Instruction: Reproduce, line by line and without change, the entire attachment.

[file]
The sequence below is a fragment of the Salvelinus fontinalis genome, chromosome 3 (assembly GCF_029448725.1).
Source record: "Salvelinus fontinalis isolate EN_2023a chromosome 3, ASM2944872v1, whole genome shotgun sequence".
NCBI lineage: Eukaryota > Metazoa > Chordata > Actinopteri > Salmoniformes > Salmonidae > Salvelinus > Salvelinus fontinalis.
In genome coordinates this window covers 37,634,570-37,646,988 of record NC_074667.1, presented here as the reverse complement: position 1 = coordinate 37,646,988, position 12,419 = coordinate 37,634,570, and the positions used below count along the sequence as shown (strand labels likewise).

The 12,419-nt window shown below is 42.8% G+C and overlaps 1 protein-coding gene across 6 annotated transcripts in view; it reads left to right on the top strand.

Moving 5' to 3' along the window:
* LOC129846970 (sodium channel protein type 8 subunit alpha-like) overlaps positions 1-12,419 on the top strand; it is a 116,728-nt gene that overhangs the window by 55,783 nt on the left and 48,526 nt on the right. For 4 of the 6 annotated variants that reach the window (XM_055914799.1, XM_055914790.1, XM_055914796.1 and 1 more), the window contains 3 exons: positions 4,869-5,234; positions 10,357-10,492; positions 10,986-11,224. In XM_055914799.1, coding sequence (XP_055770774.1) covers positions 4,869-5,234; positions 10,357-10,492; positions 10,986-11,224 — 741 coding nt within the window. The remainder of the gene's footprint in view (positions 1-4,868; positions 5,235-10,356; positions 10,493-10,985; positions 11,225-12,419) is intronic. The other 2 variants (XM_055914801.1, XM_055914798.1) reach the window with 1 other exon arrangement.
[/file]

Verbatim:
The sequence below is a fragment of the Salvelinus fontinalis genome, chromosome 3 (assembly GCF_029448725.1).
Source record: "Salvelinus fontinalis isolate EN_2023a chromosome 3, ASM2944872v1, whole genome shotgun sequence".
NCBI lineage: Eukaryota > Metazoa > Chordata > Actinopteri > Salmoniformes > Salmonidae > Salvelinus > Salvelinus fontinalis.
In genome coordinates this window covers 37,634,570-37,646,988 of record NC_074667.1, presented here as the reverse complement: position 1 = coordinate 37,646,988, position 12,419 = coordinate 37,634,570, and the positions used below count along the sequence as shown (strand labels likewise).

The 12,419-nt window shown below is 42.8% G+C and overlaps 1 protein-coding gene across 6 annotated transcripts in view; it reads left to right on the top strand.

Moving 5' to 3' along the window:
* LOC129846970 (sodium channel protein type 8 subunit alpha-like) overlaps positions 1-12,419 on the top strand; it is a 116,728-nt gene that overhangs the window by 55,783 nt on the left and 48,526 nt on the right. For 4 of the 6 annotated variants that reach the window (XM_055914799.1, XM_055914790.1, XM_055914796.1 and 1 more), the window contains 3 exons: positions 4,869-5,234; positions 10,357-10,492; positions 10,986-11,224. In XM_055914799.1, coding sequence (XP_055770774.1) covers positions 4,869-5,234; positions 10,357-10,492; positions 10,986-11,224 — 741 coding nt within the window. The remainder of the gene's footprint in view (positions 1-4,868; positions 5,235-10,356; positions 10,493-10,985; positions 11,225-12,419) is intronic. The other 2 variants (XM_055914801.1, XM_055914798.1) reach the window with 1 other exon arrangement.